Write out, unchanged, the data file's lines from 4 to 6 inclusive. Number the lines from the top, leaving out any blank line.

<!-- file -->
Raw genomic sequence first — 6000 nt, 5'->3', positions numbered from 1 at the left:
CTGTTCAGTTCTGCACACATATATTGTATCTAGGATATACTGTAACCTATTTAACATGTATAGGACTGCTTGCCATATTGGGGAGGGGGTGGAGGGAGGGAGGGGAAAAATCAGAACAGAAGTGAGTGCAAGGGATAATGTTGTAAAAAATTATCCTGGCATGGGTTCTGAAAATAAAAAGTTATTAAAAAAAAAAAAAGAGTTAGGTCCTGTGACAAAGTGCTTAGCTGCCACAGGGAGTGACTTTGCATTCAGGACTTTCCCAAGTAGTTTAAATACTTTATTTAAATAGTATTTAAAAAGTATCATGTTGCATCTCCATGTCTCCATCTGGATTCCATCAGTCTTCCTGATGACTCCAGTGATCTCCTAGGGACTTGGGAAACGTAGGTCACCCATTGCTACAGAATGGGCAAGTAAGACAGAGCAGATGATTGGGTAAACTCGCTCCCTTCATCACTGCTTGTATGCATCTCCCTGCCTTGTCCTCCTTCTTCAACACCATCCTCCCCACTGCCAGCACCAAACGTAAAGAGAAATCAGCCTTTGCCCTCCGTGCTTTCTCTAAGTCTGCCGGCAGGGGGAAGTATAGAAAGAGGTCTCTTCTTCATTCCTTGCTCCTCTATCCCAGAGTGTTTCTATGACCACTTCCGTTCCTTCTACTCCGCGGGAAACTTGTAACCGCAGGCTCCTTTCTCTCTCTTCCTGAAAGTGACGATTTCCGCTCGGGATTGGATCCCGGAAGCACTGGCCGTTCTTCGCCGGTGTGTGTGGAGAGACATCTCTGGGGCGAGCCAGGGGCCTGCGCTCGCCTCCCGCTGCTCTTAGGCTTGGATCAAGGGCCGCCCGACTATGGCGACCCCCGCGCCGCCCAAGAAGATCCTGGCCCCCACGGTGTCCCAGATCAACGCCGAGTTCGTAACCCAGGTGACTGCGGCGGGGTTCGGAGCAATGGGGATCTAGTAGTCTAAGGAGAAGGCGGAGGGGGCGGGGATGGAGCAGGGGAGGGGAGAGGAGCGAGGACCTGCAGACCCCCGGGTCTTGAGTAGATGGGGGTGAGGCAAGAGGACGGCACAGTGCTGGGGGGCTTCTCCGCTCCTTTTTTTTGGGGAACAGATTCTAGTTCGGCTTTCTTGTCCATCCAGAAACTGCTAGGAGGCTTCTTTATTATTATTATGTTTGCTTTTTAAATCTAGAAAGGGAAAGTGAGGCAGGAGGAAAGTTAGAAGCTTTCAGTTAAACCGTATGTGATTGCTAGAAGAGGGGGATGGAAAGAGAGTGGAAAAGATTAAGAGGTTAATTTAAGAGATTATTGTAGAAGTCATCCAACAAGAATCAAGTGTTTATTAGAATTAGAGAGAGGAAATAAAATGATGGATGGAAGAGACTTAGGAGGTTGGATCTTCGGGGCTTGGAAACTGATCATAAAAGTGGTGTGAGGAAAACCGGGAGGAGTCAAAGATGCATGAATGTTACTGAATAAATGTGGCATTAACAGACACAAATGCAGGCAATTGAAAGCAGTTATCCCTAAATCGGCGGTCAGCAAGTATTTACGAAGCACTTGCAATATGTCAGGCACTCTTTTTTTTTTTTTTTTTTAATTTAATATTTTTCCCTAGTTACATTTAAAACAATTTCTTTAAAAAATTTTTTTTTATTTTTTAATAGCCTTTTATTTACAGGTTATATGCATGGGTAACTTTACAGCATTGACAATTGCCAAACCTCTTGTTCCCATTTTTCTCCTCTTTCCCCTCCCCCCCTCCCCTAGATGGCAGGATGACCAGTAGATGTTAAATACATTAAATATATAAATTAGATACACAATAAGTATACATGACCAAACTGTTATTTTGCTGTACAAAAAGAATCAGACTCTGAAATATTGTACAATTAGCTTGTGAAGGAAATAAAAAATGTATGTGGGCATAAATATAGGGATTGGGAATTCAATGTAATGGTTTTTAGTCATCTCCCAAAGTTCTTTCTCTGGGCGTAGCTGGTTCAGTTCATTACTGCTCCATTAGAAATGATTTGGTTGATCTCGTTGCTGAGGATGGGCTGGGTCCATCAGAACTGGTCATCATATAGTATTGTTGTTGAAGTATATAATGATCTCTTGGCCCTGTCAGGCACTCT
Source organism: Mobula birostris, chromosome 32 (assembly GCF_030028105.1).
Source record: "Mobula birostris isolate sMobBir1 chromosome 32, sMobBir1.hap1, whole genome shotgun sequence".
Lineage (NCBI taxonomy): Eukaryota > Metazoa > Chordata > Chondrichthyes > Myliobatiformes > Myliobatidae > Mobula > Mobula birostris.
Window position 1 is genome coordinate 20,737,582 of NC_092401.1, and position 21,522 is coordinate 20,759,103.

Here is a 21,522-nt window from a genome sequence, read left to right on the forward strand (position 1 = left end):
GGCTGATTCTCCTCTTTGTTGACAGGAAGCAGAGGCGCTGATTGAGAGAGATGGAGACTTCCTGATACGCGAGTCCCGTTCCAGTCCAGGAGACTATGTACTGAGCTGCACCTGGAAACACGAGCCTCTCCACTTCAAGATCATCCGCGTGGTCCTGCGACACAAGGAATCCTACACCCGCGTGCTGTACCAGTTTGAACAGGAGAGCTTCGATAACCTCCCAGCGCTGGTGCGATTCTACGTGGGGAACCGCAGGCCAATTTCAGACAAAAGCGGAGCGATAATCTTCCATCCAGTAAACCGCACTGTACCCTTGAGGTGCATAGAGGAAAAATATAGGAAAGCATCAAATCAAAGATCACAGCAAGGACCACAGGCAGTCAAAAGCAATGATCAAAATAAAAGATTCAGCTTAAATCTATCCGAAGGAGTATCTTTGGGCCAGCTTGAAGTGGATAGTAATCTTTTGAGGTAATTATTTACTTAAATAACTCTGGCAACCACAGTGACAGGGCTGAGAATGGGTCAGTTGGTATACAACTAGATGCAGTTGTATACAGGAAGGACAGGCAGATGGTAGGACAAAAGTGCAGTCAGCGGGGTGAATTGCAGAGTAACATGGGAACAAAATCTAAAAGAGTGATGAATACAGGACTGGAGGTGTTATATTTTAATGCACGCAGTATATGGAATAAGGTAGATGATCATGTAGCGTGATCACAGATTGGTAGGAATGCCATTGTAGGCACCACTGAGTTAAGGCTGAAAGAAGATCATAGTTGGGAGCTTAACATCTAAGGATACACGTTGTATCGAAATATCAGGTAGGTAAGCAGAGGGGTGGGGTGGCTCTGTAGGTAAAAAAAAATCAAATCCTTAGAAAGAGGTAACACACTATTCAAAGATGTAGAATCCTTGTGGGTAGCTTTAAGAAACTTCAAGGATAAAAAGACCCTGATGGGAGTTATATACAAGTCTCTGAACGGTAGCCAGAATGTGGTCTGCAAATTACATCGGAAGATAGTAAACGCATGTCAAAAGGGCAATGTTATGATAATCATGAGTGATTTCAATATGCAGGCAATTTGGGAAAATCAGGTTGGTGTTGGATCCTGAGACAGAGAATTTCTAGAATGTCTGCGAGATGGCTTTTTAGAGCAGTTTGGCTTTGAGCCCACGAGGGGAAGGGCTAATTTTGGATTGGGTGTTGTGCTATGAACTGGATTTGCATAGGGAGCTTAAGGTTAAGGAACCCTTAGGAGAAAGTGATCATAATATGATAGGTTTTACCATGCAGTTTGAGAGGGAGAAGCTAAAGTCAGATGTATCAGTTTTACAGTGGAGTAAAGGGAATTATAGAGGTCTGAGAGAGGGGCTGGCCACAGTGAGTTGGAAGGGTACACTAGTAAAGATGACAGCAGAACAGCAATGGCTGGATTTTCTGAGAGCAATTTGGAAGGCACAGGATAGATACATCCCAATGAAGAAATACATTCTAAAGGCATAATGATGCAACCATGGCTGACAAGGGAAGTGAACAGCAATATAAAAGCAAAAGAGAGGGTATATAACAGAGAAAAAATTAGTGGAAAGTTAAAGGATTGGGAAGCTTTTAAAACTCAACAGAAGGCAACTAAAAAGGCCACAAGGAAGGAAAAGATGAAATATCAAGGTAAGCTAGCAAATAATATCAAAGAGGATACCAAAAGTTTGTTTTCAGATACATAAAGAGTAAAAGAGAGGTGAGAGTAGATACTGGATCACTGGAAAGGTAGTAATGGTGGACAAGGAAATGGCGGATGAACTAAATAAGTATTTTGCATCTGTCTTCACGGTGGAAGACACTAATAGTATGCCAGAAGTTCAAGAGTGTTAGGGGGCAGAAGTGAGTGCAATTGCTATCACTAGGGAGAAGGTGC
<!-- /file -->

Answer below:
Source record: "Mobula birostris isolate sMobBir1 chromosome 32, sMobBir1.hap1, whole genome shotgun sequence".
Lineage (NCBI taxonomy): Eukaryota > Metazoa > Chordata > Chondrichthyes > Myliobatiformes > Myliobatidae > Mobula > Mobula birostris.
Window position 1 is genome coordinate 20,737,582 of NC_092401.1, and position 21,522 is coordinate 20,759,103.